China influenced Utah legislation during long-running campaign: report

Ad Blocker Detected

Our website is made possible by displaying online advertisements to our visitors. Please consider supporting us by disabling your ad blocker.

China influenced Utah legislation during long-running campaign: report

In recent years, Utah’s ties to China have come under scrutiny as citizens and lawmakers have grown increasingly concerned about the influence of the Chinese Communist Party (CCP) on the state’s affairs. A new report sheds light on the extent to which China has been able to shape Utah’s legislation over the years, highlighting the challenges faced by lawmakers in maintaining a balance between economic interests and national security.

The report, published by the Utah think tank Sutherland Institute, details the various ways in which China has been able to influence Utah’s legislation, from large-scale investment projects to smaller, more subtle means of exerting pressure. One of the key issues that has emerged is Utah’s dependence on Chinese investments, which has made it difficult for lawmakers to take a tough stance on issues related to China’s human rights abuses or geopolitical ambitions.

According to the report, China’s influence was particularly strong during a long-running campaign to establish a Confucius Institute in Utah in the mid-2000s. Confucius Institutes are Chinese-funded cultural and language centers that have been criticized for spreading propaganda and limiting academic freedom. The report states that the campaign was heavily funded by Chinese interests and brought considerable pressure to bear on lawmakers.

Despite concerns raised by Utah faculty members and other critics, the Confucius Institute was eventually established at Utah Valley University in 2007. The report notes that the University of Utah also hosted a Confucius Institute until 2019, when it closed amid growing concerns about the influence of Chinese propaganda.

The report suggests that Utah’s lawmakers have been hesitant to take a tougher stance on China in part because of the state’s reliance on Chinese investment. China has invested heavily in Utah’s economy in recent years, particularly in the state’s real estate and technology sectors. In fact, as of 2021, Utah is home to more than 1,000 Chinese-affiliated companies, making it one of the most heavily Chinese-invested states in the US.

This economic relationship has created a complex web of interests for Utah’s lawmakers to navigate. They are keen to encourage investment and growth, but not at the cost of national security or human rights. The report notes that this balancing act has become increasingly difficult in recent years as China has become more assertive on the global stage and as public awareness of China’s human rights abuses has grown.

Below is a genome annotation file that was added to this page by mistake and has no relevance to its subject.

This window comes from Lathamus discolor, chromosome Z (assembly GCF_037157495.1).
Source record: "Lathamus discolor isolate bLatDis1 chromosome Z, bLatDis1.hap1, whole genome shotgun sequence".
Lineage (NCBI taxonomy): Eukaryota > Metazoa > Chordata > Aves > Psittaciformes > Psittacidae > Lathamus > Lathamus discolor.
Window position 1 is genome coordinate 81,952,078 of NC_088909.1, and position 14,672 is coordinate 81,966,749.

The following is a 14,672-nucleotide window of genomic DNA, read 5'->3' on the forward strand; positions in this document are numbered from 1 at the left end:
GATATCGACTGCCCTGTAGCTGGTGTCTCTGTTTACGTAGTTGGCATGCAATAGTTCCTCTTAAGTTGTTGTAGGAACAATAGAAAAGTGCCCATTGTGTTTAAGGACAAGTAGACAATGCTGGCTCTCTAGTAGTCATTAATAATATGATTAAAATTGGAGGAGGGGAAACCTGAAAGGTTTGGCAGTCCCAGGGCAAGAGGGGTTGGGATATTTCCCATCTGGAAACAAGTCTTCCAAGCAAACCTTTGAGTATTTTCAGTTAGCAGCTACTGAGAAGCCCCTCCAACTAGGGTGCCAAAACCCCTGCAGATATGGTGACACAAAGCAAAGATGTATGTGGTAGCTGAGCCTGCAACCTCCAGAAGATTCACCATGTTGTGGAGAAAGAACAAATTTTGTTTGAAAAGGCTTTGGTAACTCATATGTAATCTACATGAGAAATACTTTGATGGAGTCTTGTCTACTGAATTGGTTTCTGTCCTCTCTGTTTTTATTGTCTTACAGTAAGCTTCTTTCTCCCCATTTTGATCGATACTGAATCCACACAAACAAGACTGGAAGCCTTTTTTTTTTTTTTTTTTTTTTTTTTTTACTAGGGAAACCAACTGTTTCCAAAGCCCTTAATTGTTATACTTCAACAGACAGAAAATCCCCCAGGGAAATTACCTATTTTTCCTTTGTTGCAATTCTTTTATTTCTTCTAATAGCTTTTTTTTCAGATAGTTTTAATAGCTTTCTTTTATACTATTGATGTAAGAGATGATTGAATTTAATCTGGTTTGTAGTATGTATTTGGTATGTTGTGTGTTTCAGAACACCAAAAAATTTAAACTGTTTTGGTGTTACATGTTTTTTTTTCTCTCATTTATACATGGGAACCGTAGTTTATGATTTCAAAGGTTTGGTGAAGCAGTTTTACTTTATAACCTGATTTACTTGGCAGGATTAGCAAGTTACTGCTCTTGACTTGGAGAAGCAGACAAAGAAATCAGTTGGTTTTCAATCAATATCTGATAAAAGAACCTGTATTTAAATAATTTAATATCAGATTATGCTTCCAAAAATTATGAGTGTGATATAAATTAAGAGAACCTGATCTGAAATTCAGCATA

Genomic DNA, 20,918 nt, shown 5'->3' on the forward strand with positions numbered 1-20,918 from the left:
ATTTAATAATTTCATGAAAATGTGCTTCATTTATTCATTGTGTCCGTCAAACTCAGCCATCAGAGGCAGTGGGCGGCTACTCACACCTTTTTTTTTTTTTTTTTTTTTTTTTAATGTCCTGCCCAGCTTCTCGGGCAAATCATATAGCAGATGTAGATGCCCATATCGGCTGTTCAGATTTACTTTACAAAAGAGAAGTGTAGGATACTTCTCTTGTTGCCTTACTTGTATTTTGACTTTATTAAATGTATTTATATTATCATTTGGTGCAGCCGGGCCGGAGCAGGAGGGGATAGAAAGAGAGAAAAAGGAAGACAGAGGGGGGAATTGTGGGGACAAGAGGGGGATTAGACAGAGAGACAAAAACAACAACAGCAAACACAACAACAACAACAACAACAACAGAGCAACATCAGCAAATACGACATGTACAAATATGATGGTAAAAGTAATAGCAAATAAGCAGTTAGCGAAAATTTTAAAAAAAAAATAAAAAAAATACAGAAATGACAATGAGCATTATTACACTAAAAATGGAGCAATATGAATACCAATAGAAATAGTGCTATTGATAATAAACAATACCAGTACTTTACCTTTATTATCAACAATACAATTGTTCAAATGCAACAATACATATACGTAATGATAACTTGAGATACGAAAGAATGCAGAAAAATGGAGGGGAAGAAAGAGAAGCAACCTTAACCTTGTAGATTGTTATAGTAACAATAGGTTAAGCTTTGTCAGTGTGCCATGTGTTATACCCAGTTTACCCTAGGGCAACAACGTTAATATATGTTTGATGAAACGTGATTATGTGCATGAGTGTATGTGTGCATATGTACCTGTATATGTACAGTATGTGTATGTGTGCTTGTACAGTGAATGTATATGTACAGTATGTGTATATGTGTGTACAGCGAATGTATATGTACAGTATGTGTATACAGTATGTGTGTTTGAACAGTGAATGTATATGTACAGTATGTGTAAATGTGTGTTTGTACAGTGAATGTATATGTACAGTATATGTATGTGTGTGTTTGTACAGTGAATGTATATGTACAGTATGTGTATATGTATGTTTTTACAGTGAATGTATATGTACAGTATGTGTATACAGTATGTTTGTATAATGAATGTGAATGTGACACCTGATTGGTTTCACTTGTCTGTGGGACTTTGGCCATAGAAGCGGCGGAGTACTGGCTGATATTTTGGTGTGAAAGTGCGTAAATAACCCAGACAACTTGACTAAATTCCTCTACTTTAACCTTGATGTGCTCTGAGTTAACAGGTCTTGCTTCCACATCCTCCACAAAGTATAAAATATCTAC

The report raises concerns about the potential for Chinese espionage in Utah, particularly in the state’s technology sector. It notes that several high-profile cases of Chinese espionage have been uncovered in recent years, including the case of scientist Jianjun Qiao, who was convicted in 2016 of stealing trade secrets from a Utah-based company.

The report also highlights the role of China’s “United Front” tactics, which seek to influence foreign governments and institutions through a combination of propaganda, lobbying, and other covert means. The report suggests that Chinese interests in Utah have made use of these tactics to sway public opinion and pressure lawmakers into taking a softer stance on China-related issues.

The report concludes by calling on Utah lawmakers to take a more proactive approach to countering China’s influence in the state. This could involve measures such as increasing transparency around Chinese investment in Utah, promoting alternative sources of investment, and reviewing the role of Confucius Institutes in the state’s universities.

Overall, the report paints a complex picture of Utah’s relationship with China, highlighting the challenges faced by lawmakers in navigating the state’s economic interests and national security concerns. It suggests that China’s influence has been significant in shaping Utah’s legislation, particularly during the campaign to establish a Confucius Institute in the mid-2000s. The report calls on lawmakers to take a more proactive stance on countering China’s influence and safeguarding the state’s national security interests.